If you want to go even further, you can pony up for the Tab S3's $130 optional folding keyboard, which features a built-in kickstand and a handy Pogo pin connector. That means you don't need to wait for a Bluetooth keyboard to slowly connect every time you want to type. Nor will you have to worry about one more thing to charge, since the keyboard draws the juice it needs from the tablet.
As far as the typing experience goes, the keys have a pretty standard 65-gram actuation weight and a somewhat shallow, though pleasantly clicky, 1.1 millimeters of travel. Because of the 9.7-inch Tab S3's dimensions, though, the keys on the top and bottom rows are half the size as the letter keys, which are already pretty small. That makes touch typing at speed pretty difficult without a lot of adjustment time.
Also, the keyboard's single-position kickstand and lack of a hinged connector make the tablet quite finicky to use when you don't have it set on either a desk or a table. Additionally, its keys aren't backlit, and while the "squircle"-shaped keys do a good job of imitating the Tab S3's home-screen icons, they aren't actually any better for typing than good ol' square keys.
Camera: Good, but not quite Galaxy-class
If you're the kind of person who takes a lot of photos with a tablet, you should probably re-evaluate your priorities (especially if you're the person two rows ahead of me at concerts who spends the whole show blocking my vision with a 9-inch device). However, considering the Galaxy S7's shooter is the best smartphone camera on the market right now, you might think Samsung's efforts to bring the best part of its flagship phones to the Tab S3 would translate to the tablet's camera. Sadly, that isn't the case, because after I compared a number of shots taken by the S3 and a Galaxy S7 Edge side by side, I found that the Tab S3's 13-megapixel rear camera wasn't on the same level as its smartphone counterpart.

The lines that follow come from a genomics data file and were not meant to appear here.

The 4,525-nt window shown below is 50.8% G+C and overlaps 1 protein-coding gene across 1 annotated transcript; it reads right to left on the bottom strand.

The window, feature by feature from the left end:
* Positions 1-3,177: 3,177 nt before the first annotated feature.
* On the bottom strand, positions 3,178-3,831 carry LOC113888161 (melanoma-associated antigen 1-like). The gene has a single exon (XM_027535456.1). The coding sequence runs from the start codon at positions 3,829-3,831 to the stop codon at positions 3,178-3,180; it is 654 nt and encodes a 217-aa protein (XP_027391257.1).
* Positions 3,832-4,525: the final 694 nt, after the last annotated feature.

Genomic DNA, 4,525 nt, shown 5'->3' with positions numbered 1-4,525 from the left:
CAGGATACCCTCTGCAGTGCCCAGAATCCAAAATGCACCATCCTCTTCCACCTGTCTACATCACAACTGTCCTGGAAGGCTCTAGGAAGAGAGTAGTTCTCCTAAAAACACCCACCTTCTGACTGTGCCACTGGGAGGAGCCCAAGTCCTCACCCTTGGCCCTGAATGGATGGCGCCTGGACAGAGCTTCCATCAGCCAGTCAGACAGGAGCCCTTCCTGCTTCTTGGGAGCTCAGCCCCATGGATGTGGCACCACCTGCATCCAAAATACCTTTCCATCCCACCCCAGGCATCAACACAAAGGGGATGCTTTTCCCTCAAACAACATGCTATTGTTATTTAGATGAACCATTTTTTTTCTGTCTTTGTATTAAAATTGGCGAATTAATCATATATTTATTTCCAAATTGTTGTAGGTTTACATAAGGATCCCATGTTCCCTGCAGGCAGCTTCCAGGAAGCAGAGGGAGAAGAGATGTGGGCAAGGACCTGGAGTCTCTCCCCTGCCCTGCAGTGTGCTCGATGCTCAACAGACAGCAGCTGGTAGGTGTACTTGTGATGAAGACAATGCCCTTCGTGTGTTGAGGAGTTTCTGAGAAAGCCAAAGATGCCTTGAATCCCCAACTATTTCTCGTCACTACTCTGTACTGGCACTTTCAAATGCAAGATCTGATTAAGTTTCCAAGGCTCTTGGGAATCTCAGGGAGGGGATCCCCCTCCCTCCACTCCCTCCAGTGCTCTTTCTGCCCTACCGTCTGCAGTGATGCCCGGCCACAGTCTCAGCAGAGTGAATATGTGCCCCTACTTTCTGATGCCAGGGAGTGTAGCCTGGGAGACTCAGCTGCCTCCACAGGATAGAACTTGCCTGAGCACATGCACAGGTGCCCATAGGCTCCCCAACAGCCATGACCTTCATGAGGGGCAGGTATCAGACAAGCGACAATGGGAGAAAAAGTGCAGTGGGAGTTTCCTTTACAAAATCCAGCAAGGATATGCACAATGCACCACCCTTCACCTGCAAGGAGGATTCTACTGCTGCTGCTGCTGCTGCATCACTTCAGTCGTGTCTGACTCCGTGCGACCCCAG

The most apparent difference is the Tab S3's more limited dynamic range.
In a shot of a nearby bonsai tree, the Tab S3's rear cam underexposed the dirt and caused the colors on the leaves and colorful plastic soldiers to look significantly more muted than in the S7 Edge's image.
Even in almost optimal conditions, the same thing happened again when I snapped a pic of some cookies. The S7's pic featured noticeably richer colors and better dynamic range. Plus, the Tab S3's shot showed that the camera had a hard time focusing, as much of the photo looked soft and blurry.
The results are much closer than photos from the 9.7-inch iPad Pro's 12-MP rear cam, but I'd have to give the iPad a slight edge because its pics have a sharper focus and more saturated colors, even if the iPad's photo is a little dark.
In front, the Tab S3's 5-MP cam snaps pics pretty similar to those from the S7's same-res shooter.
Software and OS